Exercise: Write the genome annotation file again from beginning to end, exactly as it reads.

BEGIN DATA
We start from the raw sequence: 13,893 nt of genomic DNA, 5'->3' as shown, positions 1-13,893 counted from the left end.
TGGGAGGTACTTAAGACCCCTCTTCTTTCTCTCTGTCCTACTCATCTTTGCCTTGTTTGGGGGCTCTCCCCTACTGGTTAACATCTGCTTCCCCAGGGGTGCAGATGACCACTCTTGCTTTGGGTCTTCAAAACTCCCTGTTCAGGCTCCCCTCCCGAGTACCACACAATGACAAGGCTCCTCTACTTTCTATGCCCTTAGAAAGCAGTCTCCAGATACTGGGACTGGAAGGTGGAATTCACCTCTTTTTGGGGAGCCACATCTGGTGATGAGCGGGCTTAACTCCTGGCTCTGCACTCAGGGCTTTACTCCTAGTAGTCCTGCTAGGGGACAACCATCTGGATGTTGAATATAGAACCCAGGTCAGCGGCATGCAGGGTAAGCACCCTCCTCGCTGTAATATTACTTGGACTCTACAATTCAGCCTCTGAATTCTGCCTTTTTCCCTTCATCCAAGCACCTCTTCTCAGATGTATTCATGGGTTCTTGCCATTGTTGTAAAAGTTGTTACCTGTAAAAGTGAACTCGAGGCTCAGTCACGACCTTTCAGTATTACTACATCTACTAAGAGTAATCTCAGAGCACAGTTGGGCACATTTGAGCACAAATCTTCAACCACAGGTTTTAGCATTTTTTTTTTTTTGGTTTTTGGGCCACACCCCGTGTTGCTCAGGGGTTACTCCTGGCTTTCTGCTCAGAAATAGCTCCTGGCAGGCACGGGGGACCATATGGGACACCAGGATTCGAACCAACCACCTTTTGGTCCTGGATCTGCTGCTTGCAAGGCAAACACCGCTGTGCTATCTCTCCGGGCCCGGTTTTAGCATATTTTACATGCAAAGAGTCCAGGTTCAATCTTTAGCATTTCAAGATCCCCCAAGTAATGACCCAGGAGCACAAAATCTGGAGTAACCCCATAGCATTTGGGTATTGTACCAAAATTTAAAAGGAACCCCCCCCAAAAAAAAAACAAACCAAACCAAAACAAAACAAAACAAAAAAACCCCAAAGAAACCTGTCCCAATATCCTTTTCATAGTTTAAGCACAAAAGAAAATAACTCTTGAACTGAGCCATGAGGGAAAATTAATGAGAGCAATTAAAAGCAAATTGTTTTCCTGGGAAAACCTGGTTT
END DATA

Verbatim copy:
We start from the raw sequence: 13,893 nt of genomic DNA, 5'->3' as shown, positions 1-13,893 counted from the left end.
TGGGAGGTACTTAAGACCCCTCTTCTTTCTCTCTGTCCTACTCATCTTTGCCTTGTTTGGGGGCTCTCCCCTACTGGTTAACATCTGCTTCCCCAGGGGTGCAGATGACCACTCTTGCTTTGGGTCTTCAAAACTCCCTGTTCAGGCTCCCCTCCCGAGTACCACACAATGACAAGGCTCCTCTACTTTCTATGCCCTTAGAAAGCAGTCTCCAGATACTGGGACTGGAAGGTGGAATTCACCTCTTTTTGGGGAGCCACATCTGGTGATGAGCGGGCTTAACTCCTGGCTCTGCACTCAGGGCTTTACTCCTAGTAGTCCTGCTAGGGGACAACCATCTGGATGTTGAATATAGAACCCAGGTCAGCGGCATGCAGGGTAAGCACCCTCCTCGCTGTAATATTACTTGGACTCTACAATTCAGCCTCTGAATTCTGCCTTTTTCCCTTCATCCAAGCACCTCTTCTCAGATGTATTCATGGGTTCTTGCCATTGTTGTAAAAGTTGTTACCTGTAAAAGTGAACTCGAGGCTCAGTCACGACCTTTCAGTATTACTACATCTACTAAGAGTAATCTCAGAGCACAGTTGGGCACATTTGAGCACAAATCTTCAACCACAGGTTTTAGCATTTTTTTTTTTTTGGTTTTTGGGCCACACCCCGTGTTGCTCAGGGGTTACTCCTGGCTTTCTGCTCAGAAATAGCTCCTGGCAGGCACGGGGGACCATATGGGACACCAGGATTCGAACCAACCACCTTTTGGTCCTGGATCTGCTGCTTGCAAGGCAAACACCGCTGTGCTATCTCTCCGGGCCCGGTTTTAGCATATTTTACATGCAAAGAGTCCAGGTTCAATCTTTAGCATTTCAAGATCCCCCAAGTAATGACCCAGGAGCACAAAATCTGGAGTAACCCCATAGCATTTGGGTATTGTACCAAAATTTAAAAGGAACCCCCCCCAAAAAAAAAACAAACCAAACCAAAACAAAACAAAACAAAAAAACCCCAAAGAAACCTGTCCCAATATCCTTTTCATAGTTTAAGCACAAAAGAAAATAACTCTTGAACTGAGCCATGAGGGAAAATTAATGAGAGCAATTAAAAGCAAATTGTTTTCCTGGGAAAACCTGGTTT